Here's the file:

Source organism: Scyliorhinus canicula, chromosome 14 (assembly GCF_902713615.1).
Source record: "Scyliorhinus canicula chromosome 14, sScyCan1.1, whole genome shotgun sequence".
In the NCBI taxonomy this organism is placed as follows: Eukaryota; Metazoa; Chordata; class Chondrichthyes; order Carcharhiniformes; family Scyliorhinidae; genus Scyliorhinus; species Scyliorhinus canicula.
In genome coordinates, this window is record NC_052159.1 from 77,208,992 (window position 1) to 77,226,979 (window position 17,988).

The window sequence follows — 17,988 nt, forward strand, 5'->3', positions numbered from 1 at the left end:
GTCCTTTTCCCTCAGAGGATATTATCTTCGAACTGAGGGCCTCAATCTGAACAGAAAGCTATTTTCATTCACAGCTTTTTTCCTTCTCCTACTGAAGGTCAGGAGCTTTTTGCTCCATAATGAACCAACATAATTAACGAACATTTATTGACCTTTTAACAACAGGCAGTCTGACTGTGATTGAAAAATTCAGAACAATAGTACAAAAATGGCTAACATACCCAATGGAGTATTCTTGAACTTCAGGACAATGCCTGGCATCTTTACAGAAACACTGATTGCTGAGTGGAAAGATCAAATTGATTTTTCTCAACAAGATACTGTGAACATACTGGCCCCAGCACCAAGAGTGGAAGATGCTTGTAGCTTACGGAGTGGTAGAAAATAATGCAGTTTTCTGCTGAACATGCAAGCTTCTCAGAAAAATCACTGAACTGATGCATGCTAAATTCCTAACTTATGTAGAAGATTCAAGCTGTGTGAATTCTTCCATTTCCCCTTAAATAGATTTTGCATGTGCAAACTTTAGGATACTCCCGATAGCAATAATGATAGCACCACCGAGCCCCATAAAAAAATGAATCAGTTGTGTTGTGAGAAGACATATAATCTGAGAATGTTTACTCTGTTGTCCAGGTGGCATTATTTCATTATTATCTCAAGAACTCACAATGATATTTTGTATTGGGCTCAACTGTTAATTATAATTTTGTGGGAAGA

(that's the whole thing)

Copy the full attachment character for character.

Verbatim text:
Source organism: Scyliorhinus canicula, chromosome 14 (assembly GCF_902713615.1).
Source record: "Scyliorhinus canicula chromosome 14, sScyCan1.1, whole genome shotgun sequence".
In the NCBI taxonomy this organism is placed as follows: Eukaryota; Metazoa; Chordata; class Chondrichthyes; order Carcharhiniformes; family Scyliorhinidae; genus Scyliorhinus; species Scyliorhinus canicula.
In genome coordinates, this window is record NC_052159.1 from 77,208,992 (window position 1) to 77,226,979 (window position 17,988).

The window sequence follows — 17,988 nt, forward strand, 5'->3', positions numbered from 1 at the left end:
GTCCTTTTCCCTCAGAGGATATTATCTTCGAACTGAGGGCCTCAATCTGAACAGAAAGCTATTTTCATTCACAGCTTTTTTCCTTCTCCTACTGAAGGTCAGGAGCTTTTTGCTCCATAATGAACCAACATAATTAACGAACATTTATTGACCTTTTAACAACAGGCAGTCTGACTGTGATTGAAAAATTCAGAACAATAGTACAAAAATGGCTAACATACCCAATGGAGTATTCTTGAACTTCAGGACAATGCCTGGCATCTTTACAGAAACACTGATTGCTGAGTGGAAAGATCAAATTGATTTTTCTCAACAAGATACTGTGAACATACTGGCCCCAGCACCAAGAGTGGAAGATGCTTGTAGCTTACGGAGTGGTAGAAAATAATGCAGTTTTCTGCTGAACATGCAAGCTTCTCAGAAAAATCACTGAACTGATGCATGCTAAATTCCTAACTTATGTAGAAGATTCAAGCTGTGTGAATTCTTCCATTTCCCCTTAAATAGATTTTGCATGTGCAAACTTTAGGATACTCCCGATAGCAATAATGATAGCACCACCGAGCCCCATAAAAAAATGAATCAGTTGTGTTGTGAGAAGACATATAATCTGAGAATGTTTACTCTGTTGTCCAGGTGGCATTATTTCATTATTATCTCAAGAACTCACAATGATATTTTGTATTGGGCTCAACTGTTAATTATAATTTTGTGGGAAGA